Welcome back to The Week in Weed, your Friday look at what’s happening in the world of legalized marijuana.

Missouri begins medical marijuana sales.  Opponents of legalization in Montana speak up.  The 9th Circuit releases an immigration opinion involving marijuana.  Asylum seekers are disqualified by most cannabis offenses.  And finally, medical marijuana is free in France.

missouri

Almost two years after voters legalized medical cannabis, dispensaries opened last weekend in Missouri.  Consumers saw long lines and high prices, due to limited supplies.  The state expects more dispensaries to be open by the end of the year.

montana

A new poll shows Montana voters poised to legalize marijuana by a 10-point margin.  The state’s top federal prosecutor, however, is opposed to legalization and wrote an op-ed urging voters to consider all the potential downsides to allowing cannabis consumption.  Meanwhile, the anti-legalization group Wrong for Montana has filed suit to block the initiative, saying it is unconstitutional.

immigration

The 9th Circuit ruled late last week that Oregon’s former marijuana delivery statute is not an illicit trafficking of a controlled substance offense.  This means that an alien convicted under that statute is not removable as an aggravated felon.

asylum

However, the Trump administration has just finalized a proposed rule that would ban most people with misdemeanor drug offenses from seeking asylum.  The rule does offer an exception for those who have been convicted of a a single offense involving possession for one’s own use of 30 grams or less of marijuana.

and finally

High prices for medical marijuana are no concern in France.  The government has just announced a pilot program in which companies will be allowed to supply up to 3,000 patients with medical cannabis at no charge.  The companies will have to foot the bill for the product and meet pharmaceutical standards.  The government has also stated that participating companies should expect no benefits from their participation in the program.  One wonders how many companies will sign up for this opportunity.

Stay safe and be well everyone – we’ll see you next week!

Welcome back to The Week in Weed, your Friday look at what’s happening in the world of legalized marijuana.

Maine began sales of adult-use cannabis.  The Supreme Court declined to hear a case concerning marijuana rescheduling.  New Zealand will vote on recreational cannabis on Saturday.  Hemp growers are unhappy over the DEA’s hemp rule.  And finally, marijuana made an appearance on The Family Feud.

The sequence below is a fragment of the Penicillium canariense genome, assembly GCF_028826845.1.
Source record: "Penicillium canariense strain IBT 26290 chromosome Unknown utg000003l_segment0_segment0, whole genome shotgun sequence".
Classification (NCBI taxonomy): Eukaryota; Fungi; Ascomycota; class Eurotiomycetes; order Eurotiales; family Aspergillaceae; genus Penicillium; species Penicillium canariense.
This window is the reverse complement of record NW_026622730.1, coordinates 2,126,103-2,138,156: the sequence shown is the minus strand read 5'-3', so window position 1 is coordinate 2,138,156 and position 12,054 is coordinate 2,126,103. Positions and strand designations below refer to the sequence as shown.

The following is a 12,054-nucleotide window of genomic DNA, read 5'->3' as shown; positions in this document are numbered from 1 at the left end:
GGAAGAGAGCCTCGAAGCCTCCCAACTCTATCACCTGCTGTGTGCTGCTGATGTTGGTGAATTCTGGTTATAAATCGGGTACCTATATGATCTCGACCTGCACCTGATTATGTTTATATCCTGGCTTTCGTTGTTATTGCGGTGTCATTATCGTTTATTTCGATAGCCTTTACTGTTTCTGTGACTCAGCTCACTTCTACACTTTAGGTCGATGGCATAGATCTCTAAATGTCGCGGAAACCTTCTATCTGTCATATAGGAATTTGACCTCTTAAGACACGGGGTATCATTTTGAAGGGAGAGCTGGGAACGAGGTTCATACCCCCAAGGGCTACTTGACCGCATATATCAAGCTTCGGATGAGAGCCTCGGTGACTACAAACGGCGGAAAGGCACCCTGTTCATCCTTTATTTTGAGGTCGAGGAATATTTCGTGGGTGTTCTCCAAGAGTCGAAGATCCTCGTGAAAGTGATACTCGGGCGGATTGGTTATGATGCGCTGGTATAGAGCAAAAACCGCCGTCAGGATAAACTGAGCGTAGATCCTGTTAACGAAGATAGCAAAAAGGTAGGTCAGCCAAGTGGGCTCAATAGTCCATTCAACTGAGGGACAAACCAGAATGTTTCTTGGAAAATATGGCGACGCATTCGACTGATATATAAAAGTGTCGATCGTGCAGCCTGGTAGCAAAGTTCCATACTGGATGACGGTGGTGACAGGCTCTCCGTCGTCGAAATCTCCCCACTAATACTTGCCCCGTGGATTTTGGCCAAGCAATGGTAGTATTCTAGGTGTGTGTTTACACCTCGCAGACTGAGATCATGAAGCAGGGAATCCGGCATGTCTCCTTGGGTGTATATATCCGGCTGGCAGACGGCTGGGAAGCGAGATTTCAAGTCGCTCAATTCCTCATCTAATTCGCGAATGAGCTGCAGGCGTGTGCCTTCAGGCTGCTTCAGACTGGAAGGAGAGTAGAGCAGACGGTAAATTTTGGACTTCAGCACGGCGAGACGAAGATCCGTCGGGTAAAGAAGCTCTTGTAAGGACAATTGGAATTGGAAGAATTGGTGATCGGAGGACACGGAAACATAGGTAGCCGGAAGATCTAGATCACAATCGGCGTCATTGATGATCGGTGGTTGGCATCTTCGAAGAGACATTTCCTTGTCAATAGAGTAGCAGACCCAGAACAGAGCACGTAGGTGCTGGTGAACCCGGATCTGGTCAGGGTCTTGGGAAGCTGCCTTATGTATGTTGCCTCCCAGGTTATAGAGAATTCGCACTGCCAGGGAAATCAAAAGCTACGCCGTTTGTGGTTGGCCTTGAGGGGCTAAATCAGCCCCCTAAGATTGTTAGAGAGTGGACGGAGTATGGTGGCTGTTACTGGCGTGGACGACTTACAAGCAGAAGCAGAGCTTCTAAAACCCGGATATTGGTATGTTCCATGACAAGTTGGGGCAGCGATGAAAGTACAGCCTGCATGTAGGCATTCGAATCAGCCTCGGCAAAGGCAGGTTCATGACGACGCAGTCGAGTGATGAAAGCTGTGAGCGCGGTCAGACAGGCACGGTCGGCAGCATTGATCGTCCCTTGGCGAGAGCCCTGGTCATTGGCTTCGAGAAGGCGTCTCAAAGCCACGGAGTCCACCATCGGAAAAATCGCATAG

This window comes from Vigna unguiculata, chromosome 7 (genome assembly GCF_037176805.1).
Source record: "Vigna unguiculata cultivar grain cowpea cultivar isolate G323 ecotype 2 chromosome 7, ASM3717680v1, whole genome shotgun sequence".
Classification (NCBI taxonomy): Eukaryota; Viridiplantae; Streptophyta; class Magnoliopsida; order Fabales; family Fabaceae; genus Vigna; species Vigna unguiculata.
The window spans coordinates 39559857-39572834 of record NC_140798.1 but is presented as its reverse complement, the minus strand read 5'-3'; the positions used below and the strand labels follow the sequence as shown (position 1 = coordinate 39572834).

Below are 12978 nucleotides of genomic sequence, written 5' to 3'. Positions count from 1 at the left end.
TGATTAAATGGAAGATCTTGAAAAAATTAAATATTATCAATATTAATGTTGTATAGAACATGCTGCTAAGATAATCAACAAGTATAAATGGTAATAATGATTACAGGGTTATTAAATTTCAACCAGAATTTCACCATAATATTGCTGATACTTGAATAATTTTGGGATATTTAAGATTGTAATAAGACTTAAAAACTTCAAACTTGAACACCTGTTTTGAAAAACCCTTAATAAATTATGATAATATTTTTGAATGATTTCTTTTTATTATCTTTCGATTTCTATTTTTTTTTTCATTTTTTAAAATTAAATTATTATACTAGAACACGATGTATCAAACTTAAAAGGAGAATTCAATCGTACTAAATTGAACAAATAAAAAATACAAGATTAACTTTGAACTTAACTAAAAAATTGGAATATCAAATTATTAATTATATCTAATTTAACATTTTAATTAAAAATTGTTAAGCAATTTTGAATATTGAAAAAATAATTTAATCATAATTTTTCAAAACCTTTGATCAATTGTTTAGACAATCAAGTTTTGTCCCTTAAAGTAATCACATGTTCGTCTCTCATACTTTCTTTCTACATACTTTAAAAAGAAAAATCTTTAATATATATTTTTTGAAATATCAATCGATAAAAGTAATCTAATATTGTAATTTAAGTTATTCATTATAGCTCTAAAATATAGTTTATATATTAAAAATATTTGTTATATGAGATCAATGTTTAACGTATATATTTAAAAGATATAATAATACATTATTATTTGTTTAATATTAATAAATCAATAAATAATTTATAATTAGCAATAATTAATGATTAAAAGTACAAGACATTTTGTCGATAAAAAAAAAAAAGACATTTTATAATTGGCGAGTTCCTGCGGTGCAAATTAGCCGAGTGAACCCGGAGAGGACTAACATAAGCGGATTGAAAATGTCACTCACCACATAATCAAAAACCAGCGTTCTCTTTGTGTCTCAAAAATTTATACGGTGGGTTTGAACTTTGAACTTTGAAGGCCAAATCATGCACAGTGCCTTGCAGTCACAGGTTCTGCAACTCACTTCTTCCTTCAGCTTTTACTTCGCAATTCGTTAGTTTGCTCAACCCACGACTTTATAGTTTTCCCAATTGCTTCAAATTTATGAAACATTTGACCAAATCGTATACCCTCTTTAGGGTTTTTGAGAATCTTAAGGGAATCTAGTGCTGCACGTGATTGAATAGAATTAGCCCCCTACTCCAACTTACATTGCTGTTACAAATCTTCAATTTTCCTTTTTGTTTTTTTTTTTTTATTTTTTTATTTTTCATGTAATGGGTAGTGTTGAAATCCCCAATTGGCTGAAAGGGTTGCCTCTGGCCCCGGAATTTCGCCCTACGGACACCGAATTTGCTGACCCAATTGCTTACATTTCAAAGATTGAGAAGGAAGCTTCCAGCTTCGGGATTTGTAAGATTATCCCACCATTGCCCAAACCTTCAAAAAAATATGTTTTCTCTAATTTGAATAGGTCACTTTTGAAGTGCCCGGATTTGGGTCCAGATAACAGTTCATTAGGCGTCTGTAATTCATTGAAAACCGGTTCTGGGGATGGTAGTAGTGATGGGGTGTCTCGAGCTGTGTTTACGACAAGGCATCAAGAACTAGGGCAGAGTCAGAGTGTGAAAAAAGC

maine

Maine legalized recreational cannabis in 2016.  The roller coaster ride to selling cannabis ended last Friday.  Sales have been brisk, to say the least.   The six stores open for business brought in almost $100,000 the first day.  Sales for the long weekend were over $250,000. Clearly, there was a lot of pent-up demand.

supreme court

The nation’s highest court (no pun intended) refused to hear a case on cannabis scheduling.  The case challenged marijuana’s Schedule I designation, arguing that medical marijuana’s widespread use proves it does have a medical purpose.

new zealand

Saturday‘s the big day for cannabis in New Zealand.  Voters will head to the polls to decide if those 20 and older can purchase and consume marijuana.  The Cannabis Legalisation and Control Bill would require the legislature to enact rules for sales, allow adults to buy up to 14 grams of marijuana per day and permit home cultivation of up to four plants per household.

dea hemp rule

The Hemp Industries Association and RE Botanicals are back in court, still unhappy over the DEA’s interim final rule on hemp.  Regular readers will doubtless recall that they petitioned the DC Circuit Court for review last month.  That case is still on-going.  Now they’re suing the agency in DC District Court, citing regulatory overreach.  Further bulletins as events warrant in both cases.

and finally

Yet more proof that cannabis consumption is getting more and more mainstream.  Marijuana recently appeared as a question on The Family Feud.

Stay safe and be well everyone – we’ll see you next week!

As you might recall from our previous post, The 10th Circuit Grants Re-leaf to Workers Seeking Overtime Under the FLSA, the 10th Circuit held that cannabis employers are not immune from federal overtime laws even though the cannabis sector is illegal under federal law.

The employer in Robert Kenney v. Helix TCS, Inc., sought to clear the haze that the 10th Circuit’s ruling created with respect to the “confusion, conflict, and lack of uniformity between state and federal law regarding federal rights and protections accorded” to employees in the cannabis industry by filing a petition for writ of certiorari with the United States Supreme Court.